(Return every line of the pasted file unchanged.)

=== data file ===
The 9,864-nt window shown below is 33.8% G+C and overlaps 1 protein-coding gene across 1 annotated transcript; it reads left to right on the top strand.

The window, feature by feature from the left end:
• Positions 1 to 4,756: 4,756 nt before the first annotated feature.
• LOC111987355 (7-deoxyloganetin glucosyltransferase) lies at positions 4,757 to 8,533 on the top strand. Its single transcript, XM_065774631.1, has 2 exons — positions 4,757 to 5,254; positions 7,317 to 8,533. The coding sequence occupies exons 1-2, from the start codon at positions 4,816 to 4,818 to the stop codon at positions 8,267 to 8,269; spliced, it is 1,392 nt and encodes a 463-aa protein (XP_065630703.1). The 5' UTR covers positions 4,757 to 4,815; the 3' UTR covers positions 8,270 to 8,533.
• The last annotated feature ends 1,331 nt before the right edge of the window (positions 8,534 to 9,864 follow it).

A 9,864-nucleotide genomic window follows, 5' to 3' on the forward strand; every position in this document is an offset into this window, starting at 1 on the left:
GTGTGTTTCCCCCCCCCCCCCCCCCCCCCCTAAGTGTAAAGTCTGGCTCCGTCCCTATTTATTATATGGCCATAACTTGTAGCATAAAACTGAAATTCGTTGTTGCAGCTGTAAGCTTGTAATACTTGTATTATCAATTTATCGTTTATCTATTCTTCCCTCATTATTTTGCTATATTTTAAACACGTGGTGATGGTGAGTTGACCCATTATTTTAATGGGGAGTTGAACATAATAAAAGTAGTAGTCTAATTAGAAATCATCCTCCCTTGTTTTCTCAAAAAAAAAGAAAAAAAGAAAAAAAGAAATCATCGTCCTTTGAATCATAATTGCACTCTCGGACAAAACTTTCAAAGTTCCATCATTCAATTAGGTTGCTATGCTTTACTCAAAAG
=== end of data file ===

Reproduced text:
The 9,864-nt window shown below is 33.8% G+C and overlaps 1 protein-coding gene across 1 annotated transcript; it reads left to right on the top strand.

The window, feature by feature from the left end:
• Positions 1 to 4,756: 4,756 nt before the first annotated feature.
• LOC111987355 (7-deoxyloganetin glucosyltransferase) lies at positions 4,757 to 8,533 on the top strand. Its single transcript, XM_065774631.1, has 2 exons — positions 4,757 to 5,254; positions 7,317 to 8,533. The coding sequence occupies exons 1-2, from the start codon at positions 4,816 to 4,818 to the stop codon at positions 8,267 to 8,269; spliced, it is 1,392 nt and encodes a 463-aa protein (XP_065630703.1). The 5' UTR covers positions 4,757 to 4,815; the 3' UTR covers positions 8,270 to 8,533.
• The last annotated feature ends 1,331 nt before the right edge of the window (positions 8,534 to 9,864 follow it).

A 9,864-nucleotide genomic window follows, 5' to 3' on the forward strand; every position in this document is an offset into this window, starting at 1 on the left:
GTGTGTTTCCCCCCCCCCCCCCCCCCCCCCTAAGTGTAAAGTCTGGCTCCGTCCCTATTTATTATATGGCCATAACTTGTAGCATAAAACTGAAATTCGTTGTTGCAGCTGTAAGCTTGTAATACTTGTATTATCAATTTATCGTTTATCTATTCTTCCCTCATTATTTTGCTATATTTTAAACACGTGGTGATGGTGAGTTGACCCATTATTTTAATGGGGAGTTGAACATAATAAAAGTAGTAGTCTAATTAGAAATCATCCTCCCTTGTTTTCTCAAAAAAAAAGAAAAAAAGAAAAAAAGAAATCATCGTCCTTTGAATCATAATTGCACTCTCGGACAAAACTTTCAAAGTTCCATCATTCAATTAGGTTGCTATGCTTTACTCAAAAG